“The box? I mailed that box.”

“You didn’t Dad. It’s right here.”

“Well I mailed something.”

“What box did you mail Dad?”

“I mailed that big box that was on the dining room table. It had some sort of nets in it? I was really hard to get it to my car with my cane. Boy was it heavy! It barely fit in my sports car. I had to put it in the front seat. And it was funny. It had no mailing slip in it. So I found the receipt in it and used that address”

“Dad you mailed a $300 box of craft supplies, that I just hauled 600 miles home in the back of my van, to an unknowing woman who works in a tin warehouse on a dirt road in Wanchese, NC.”

“yeah. I know. I have the receipt right here.”


Hee Haw.


I watched the Charlie Sheen comedy roast on cable the other night. I don’t usually watch these shows but since Charlie made such a spectacle of himself earlier in the year, I was curious. It was what I expected, some mockery and the usual banter about his love affair with drugs, hookers and the f-word. Then Charlie had his turn to speak. His response was articulate, well timed and so well crafted that it made me think that his “winning” debacle was simply a publicity stunt. His closing line was “I was the highest paid television star in the history of tv. Then I did something every person in America wants to do. I told my boss to F-off. And so he fired me. But I have a family that loves me and in the end you are all here celebrating me so I am no longer “Winning”.  I have won.”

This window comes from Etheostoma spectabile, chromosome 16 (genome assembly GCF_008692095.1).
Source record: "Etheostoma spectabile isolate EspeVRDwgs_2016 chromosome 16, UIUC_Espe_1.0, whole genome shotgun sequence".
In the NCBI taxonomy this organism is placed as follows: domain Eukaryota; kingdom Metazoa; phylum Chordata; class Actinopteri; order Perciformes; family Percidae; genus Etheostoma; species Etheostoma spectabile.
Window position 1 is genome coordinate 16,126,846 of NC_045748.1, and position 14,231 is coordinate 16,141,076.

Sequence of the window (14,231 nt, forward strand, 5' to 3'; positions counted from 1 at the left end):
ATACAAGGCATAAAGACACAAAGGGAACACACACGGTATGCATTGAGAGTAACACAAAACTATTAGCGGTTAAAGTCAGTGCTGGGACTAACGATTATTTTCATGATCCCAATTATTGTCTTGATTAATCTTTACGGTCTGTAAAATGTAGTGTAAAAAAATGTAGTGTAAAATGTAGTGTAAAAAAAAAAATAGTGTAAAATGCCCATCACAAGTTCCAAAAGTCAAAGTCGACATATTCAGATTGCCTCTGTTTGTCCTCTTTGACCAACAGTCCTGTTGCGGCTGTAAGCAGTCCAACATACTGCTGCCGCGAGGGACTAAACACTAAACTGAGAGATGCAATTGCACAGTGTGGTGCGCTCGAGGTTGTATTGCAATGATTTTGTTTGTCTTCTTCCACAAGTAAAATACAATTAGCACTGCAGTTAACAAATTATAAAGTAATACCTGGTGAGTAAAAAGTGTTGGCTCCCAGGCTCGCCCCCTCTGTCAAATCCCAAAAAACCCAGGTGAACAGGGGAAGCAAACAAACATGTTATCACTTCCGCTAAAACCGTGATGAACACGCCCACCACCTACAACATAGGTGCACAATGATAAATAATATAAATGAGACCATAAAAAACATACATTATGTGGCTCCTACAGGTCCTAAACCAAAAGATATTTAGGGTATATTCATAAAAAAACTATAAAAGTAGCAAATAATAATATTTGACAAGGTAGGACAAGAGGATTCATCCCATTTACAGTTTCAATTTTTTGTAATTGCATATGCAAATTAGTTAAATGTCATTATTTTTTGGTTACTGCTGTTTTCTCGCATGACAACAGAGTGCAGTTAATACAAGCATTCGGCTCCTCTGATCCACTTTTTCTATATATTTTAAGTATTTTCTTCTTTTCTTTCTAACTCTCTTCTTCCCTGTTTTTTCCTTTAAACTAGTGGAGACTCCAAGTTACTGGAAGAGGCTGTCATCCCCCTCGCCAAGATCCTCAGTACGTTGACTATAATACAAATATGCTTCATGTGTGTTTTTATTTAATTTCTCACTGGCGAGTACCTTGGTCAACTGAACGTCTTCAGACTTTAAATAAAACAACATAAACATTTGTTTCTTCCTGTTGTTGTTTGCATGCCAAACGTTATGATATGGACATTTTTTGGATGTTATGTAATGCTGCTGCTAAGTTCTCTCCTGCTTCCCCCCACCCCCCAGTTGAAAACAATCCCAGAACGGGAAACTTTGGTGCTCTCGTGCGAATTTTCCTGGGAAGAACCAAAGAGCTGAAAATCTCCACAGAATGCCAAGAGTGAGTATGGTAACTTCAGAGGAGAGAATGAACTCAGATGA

He is clearly a talented individual.

I had “winning” on my mind last night when my husband I were heading out to play tennis after dinner. We put the kids to bed and Papa agreed to keep an eye on them while we were gone. On our way out the door I overheard him ask my husband to buy him a Powerball ticket. Papa buys two tickets twice a week and he was concerned about not being able to get to the store, since he was babysitting, to make his purchase.